A spokesperson said: “In the early hours of this morning, a technical problem occurred at our area control centre at Swanwick.”
“The problem is related to the internal telephone system used by our air traffic controllers.”
“At night, when it’s quiet, sectors of airspace are combined. As it gets busier in the daytime the sectors are split out again and additional control positions are opened to meet the traffic demand.”
“Because of the problem with the internal telephone system, it was not possible to open the additional control positions this morning, resulting in a significant reduction in capacity in some areas of UK en-route airspace.”
“Safety has not been compromised at any time.”
The issue has also affected flights UK-bound flights from Ireland and Europe.
Dublin Airport tweeted: “Technical issue with air traffic control in southern England is causing a delay to some flights to England & continental Europe this AM.”
Daisy McAndrew said she had been caught in the “unholy mess” at Gatwick as she tried to fly to Barcelona for work.
She said: “As ever, staff have been fantastic but they know nothing other than the fact it is going to be a very, very long delay – very frustrating.”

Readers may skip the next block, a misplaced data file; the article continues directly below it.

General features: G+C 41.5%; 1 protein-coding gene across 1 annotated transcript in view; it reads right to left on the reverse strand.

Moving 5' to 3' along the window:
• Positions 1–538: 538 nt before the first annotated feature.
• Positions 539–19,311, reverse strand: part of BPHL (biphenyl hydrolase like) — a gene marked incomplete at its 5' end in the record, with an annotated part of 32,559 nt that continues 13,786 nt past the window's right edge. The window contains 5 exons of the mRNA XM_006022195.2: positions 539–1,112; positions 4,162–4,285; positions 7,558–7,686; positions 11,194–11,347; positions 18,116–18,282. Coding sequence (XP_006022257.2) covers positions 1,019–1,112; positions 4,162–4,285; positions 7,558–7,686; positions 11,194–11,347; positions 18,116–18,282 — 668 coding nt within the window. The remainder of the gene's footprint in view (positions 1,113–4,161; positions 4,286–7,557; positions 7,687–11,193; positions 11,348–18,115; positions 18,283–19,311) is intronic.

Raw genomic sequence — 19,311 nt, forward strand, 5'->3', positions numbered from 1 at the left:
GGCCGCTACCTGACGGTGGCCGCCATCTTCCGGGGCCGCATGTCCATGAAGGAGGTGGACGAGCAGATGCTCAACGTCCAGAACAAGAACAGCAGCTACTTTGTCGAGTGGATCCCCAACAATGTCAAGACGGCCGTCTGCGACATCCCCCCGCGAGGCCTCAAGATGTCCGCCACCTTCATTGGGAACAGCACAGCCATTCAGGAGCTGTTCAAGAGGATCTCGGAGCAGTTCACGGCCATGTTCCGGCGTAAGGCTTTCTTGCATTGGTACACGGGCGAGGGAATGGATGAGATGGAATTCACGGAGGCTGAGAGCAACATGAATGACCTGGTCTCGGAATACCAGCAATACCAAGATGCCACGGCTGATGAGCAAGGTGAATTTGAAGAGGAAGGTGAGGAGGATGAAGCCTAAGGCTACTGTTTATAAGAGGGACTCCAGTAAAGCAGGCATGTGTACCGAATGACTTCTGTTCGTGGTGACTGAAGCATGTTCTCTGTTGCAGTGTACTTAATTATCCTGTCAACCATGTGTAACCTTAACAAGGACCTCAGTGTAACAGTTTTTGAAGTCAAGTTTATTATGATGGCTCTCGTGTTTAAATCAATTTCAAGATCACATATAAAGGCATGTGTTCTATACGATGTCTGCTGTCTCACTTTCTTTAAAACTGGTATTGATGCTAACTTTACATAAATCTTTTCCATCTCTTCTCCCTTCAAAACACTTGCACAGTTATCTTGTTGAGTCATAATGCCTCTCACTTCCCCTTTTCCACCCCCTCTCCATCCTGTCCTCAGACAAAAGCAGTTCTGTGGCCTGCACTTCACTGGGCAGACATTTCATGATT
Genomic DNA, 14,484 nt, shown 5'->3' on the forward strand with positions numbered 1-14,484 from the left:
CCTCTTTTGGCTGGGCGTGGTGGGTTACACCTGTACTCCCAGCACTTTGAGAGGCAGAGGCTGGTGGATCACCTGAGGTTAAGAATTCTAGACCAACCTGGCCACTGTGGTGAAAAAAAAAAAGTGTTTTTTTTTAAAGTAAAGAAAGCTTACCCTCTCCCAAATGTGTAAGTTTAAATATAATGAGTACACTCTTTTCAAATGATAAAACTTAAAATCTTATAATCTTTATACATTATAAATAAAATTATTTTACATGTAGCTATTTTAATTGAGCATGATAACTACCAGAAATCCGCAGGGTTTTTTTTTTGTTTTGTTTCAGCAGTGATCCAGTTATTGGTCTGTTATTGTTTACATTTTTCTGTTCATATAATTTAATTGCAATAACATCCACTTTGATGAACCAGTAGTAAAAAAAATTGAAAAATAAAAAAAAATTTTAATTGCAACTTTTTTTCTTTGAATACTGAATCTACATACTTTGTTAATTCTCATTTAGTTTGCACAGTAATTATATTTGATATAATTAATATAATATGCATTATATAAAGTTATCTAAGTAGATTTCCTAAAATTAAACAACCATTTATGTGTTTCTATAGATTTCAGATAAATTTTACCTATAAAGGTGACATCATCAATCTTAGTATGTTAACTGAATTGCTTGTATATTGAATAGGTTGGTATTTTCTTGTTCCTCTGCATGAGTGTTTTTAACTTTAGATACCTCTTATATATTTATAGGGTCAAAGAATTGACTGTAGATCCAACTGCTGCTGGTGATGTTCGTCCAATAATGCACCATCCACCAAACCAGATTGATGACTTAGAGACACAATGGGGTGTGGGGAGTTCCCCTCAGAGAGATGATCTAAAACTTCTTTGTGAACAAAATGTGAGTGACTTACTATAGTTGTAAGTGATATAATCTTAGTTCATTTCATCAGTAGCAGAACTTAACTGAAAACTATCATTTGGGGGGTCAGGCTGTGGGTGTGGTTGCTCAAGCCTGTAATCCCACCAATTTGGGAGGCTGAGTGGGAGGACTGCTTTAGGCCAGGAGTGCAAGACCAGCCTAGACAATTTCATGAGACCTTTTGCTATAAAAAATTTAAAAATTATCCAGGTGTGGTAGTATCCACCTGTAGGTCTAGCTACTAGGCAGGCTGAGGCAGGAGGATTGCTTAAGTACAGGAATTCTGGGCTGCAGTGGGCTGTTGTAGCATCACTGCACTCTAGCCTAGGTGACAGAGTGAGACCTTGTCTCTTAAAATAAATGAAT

“And also, it’s embarrassing, isn’t it? When you look around a lot of people on my plane are not British, they are flying British Airways, they are probably trying to get back to Spain and they will inevitably be thinking this is something that could have possibly been prevented.”
“It doesn’t show our air traffic control system or our travel system in a good light.”
“I have never heard of an example where every single plane is grounded – it’s quite eerie when I look out of the window to see the tarmac in Gatwick, normally so busy, and also the sky above Gatwick which is normally busy – completely static, there’s nothing moving.”
Mrs McAndrew said the pilot on her flight suggested the delays would cause problems at Heathrow for two or three days.
Alwynne Gwilt, stuck at Stansted, said: “We’ve just been stuck on the tarmac since we boarded the plane – at that point I don’t think they realised quite the extent of the issue.”